Fr. de Souza may have a new definition for the OED: “Imbergoglio: a completely unexpected and wholly unnecessary controversy. Etymology: derived from the Amazonian “Pachamama.” Pronunciation: “Maranatha.””

  4. mo7 says:

    Dear Fr. Z, I think if Our Lord. Himself, were to comment here, He would say to you, ‘ Rejoice and be glad, for your reward is very great in heaven’.
    I don’t mean to say that in an offhand way, especially among the learned who post here. It’s just that if He didn’t mean your situation, I don’t know what He meant.

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  6. I hold out hope that this will be reversed, if for no other reason than lots of people with pull are going to be inconvenienced, and their complaints may make a difference. I have in mind not only the curial officials and others based in Rome who will be irked, but there may be some bishops from the hinterlands who complain as well, either on their own behalf, or on behalf of laity whose pilgrimage plans have been disrupted. Many of these folks are very generous people, and they are likely to get a sympathetic hearing from their bishops, who in turn, may send a message up the vine saying, “this is a knucklehead move, knock it off!”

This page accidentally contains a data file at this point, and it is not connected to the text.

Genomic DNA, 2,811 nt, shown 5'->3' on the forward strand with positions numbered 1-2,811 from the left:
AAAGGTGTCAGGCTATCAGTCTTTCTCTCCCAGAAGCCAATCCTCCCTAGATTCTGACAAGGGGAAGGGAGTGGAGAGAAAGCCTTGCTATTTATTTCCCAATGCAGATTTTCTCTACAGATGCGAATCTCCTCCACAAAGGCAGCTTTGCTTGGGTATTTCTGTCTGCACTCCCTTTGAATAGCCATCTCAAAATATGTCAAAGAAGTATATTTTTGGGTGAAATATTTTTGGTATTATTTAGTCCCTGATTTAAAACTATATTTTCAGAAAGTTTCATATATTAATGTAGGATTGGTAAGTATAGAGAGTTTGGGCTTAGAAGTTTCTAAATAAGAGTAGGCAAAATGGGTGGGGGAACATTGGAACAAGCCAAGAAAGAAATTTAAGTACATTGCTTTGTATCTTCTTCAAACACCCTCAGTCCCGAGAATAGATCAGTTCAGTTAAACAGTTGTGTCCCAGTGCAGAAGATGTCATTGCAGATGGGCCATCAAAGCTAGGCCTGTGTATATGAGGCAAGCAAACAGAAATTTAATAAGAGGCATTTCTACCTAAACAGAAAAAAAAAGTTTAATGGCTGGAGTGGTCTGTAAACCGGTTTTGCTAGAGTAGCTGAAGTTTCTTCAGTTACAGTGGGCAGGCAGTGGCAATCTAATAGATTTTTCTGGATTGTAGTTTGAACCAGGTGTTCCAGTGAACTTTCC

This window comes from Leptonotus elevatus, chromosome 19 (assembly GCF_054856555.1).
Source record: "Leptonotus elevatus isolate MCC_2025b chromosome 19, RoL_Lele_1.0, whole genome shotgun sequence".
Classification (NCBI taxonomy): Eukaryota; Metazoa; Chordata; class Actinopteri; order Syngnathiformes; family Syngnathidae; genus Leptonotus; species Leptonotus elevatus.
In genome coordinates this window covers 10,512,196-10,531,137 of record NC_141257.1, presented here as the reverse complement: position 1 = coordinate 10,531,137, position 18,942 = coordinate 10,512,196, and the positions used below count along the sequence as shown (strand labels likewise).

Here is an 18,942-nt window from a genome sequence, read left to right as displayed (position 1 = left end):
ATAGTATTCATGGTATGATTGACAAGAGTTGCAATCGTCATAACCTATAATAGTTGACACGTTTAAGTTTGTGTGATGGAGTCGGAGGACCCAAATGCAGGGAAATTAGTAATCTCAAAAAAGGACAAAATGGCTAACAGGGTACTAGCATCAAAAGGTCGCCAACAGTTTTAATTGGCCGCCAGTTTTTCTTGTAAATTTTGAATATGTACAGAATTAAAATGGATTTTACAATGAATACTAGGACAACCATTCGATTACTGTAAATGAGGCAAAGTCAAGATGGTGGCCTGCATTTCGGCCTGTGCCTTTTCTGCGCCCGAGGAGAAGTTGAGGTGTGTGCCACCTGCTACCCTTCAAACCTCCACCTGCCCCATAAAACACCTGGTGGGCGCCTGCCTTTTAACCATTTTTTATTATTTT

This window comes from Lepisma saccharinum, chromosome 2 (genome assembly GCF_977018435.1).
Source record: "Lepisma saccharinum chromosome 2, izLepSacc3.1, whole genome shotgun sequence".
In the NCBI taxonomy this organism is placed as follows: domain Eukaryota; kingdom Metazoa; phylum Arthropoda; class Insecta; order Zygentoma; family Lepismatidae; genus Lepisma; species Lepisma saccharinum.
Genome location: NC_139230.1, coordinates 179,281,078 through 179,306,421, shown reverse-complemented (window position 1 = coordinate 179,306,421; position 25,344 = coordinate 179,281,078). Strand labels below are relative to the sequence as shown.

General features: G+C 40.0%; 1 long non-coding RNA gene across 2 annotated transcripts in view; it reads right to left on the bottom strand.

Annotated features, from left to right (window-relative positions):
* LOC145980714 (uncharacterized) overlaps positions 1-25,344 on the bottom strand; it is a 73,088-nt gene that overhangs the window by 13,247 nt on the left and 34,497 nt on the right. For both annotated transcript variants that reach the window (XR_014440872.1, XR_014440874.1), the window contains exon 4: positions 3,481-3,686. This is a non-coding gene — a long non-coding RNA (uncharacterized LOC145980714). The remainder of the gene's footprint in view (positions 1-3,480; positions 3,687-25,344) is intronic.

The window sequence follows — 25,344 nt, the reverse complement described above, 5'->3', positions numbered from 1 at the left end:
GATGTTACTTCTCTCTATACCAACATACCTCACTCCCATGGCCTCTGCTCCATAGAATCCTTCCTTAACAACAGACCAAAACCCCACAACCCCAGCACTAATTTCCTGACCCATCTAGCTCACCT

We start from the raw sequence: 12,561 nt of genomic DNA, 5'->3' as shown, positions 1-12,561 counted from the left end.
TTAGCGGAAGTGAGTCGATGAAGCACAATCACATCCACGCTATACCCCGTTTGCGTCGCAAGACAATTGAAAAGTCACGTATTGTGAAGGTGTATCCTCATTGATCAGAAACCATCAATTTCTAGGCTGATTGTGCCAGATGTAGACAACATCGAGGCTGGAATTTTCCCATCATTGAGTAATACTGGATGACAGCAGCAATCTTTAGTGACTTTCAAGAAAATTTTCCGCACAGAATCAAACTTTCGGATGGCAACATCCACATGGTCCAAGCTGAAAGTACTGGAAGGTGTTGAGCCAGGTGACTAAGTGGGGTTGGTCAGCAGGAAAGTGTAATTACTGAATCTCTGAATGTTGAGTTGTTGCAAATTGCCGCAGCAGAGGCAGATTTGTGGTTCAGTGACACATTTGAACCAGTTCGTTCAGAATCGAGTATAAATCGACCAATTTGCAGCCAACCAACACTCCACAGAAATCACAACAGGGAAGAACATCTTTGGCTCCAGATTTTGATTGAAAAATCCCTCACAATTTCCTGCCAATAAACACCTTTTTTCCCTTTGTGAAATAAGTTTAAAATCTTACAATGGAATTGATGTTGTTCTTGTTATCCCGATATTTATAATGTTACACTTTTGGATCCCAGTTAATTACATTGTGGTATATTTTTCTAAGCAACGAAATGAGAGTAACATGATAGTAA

7. Fr. Kelly says:

    That this should be done at all is reprehensible, but in light of the new current lockdown in Italy, it is incomprehensible.

    My nephew is in Rome for a much abridged semester in Rome with his college. (They just arrived last week and will be leaving by the middle of May.